I'm a double cancer survivor, cyclist and walker who does various challenges for different charities, mainly cancer-related.

My latest trip was a three-week tour of Tasmania in February 2015; amongst other things, I've cycled from Land's End to John o'Groats (2003), Rotterdam to Lemvig (Denmark) (2005), walked the Pennine Way (2008) completed the ascent of all 214 'Wainwrights' in the Lake District in only 55 days (2009), cycled 4,500 miles around the coast of Great Britain (2011), cycled all 42 of the accessible Western Isles of Scotland in under a month (2012), twice abseiled 230 ft from the top of The Big One in Blackpool, cycled the WWI Western Front from London to Compiegne via Ypres and Arras (2014) and cycled 750 miles in the Yellowstone National Park and Grand Teton (2014).

Altogether I've raised over £70,000 for my charities including The Christie, Cancer Research UK, the Rosemere Cancer Foundation, and ABF (The Soldiers' Charity) and I was mightily chuffed to receive the British Empire Medal in the 2014 New Year's Honours List.

I'm a Rotarian and give illustrated talks about my adventures in exchange for a donation to charity, so if you're looking for a speaker leave me a message. I am also Event Organiser for the Ribble Valley Ride Cycle Sportive, to be held this year on Sunday 14 June 2015 - more details at www.ribblevalleyride.org

You can also follow me on Twitter - @CancerBikeMan and on Facebook - just search for Bill Honeywell

Cancer Research UK is the world's leading charity dedicated to beating cancer through research, whilst The Rosemere does fantastic work for patients in Lancashire and South Cumbria.

Saturday, 4 October 2014

Yellowstone and Grand Teton Cycle Tour, September 2014. Day 4

Tuesday 9 September – Colter Village to Old Faithful Inn via Lake Village – 62.3 miles

Today’s challenge was to get to Lake Village before 3.30 pm – as you’ll recall, we couldn’t cycle to tonight’s destination, the Old Faithful Inn, because roadworks had taken out a bridge on the Grant – Old Faithful section of the Grand Loop Road at De Lacy Creek.  Richard had got so frustrated the afternoon before while trying to solve the problem.  He persuaded the man in the visitor centre to ring the authorities to find out whether it would be possible for cyclists to get through (in the UK it’s usually a safe bet to ignore any ‘Road Closed’ signs because in 99% of cases there’s room to pass) – but came up against ‘Mr Negative’.  Instead of asking whether we could get through we heard him say “Hey, the road’s closed, it won’t be possible for cyclists to get through, will it?”, which got Richard really annoyed.  Mr Negative continued in this vein as I came up with suggestions for buses – “That firm doesn’t  come this far north”;  “They won’t have a permit for the Park”; and “I wouldn’t even consider cycling in the Park, there aren’t shoulders like there are in Grand Teton”.  Yeah, really helpful!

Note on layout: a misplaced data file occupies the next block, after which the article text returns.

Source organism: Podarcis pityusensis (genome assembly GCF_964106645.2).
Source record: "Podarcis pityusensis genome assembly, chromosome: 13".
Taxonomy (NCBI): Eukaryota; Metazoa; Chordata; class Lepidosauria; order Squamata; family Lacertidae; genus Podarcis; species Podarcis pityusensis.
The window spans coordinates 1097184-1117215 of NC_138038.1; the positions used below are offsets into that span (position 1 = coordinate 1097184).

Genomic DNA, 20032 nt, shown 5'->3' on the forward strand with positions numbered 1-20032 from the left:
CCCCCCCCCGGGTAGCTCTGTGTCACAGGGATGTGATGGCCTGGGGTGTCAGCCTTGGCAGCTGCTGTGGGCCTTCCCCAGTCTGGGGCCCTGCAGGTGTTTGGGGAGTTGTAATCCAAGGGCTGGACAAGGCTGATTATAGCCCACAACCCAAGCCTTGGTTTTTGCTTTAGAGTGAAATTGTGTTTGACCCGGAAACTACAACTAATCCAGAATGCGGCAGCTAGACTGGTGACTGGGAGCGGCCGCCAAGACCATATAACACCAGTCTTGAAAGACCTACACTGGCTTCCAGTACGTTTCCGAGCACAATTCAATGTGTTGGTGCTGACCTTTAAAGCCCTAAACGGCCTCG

Anyway, we had our target – Lake Village – and so after an early breakfast and a dash to the lake (Jackson Lake) to get a photo, we called at the general store for lunch provisions.  I need to explain again:  this part of the world is nothing like Europe, where on a cycle tour you need to follow a route through lots and lots of junctions and you have a great choice of cafes to stop at whenever you need sustenance.  Today’s route would have ONE junction and perhaps the chance to find something to eat at Grant Village or at the end, but with places already beginning to close down for the end of the short summer season, you couldn’t guarantee anywhere would be open.  So on the basis of Better Safe Than Sorry, it’s advisable to keep a stock of food with you.  Cars won’t go without fuel, and cyclists are just the same.  Different kind of fuel, that’s all.






We stayed close to the shore of Jackson Lake as we pedalled north, easy-going, with the sides of the road pine-clad as they would be for much of the day.  The sky was blue, the sun was rising and warming things gently.  We pulled into a ‘turnout’ for a better view of the lake.  As with many such places, there was a restroom, which is US-speak for a toilet.  Those in the Yellowstone area look like small cabins and can be identified by a tall chimney, the purpose of which is presumably to dissipate the, er, aromas, as they are basically earth closets with no water supply.  But what earth closets!  Inside there is a toilet seat of a sort, positioned over the deepest hole full of *$!?*% you can imagine.  You could suffer from vertigo whilst going for a call of nature here.  I kept wondering how they could possibly empty them out, or whether everything just rots down and soaks away over the winter season.  Things like this exercise your mind whilst you’re pedalling, and make a nice change from those tunes that become ‘ear-worms’.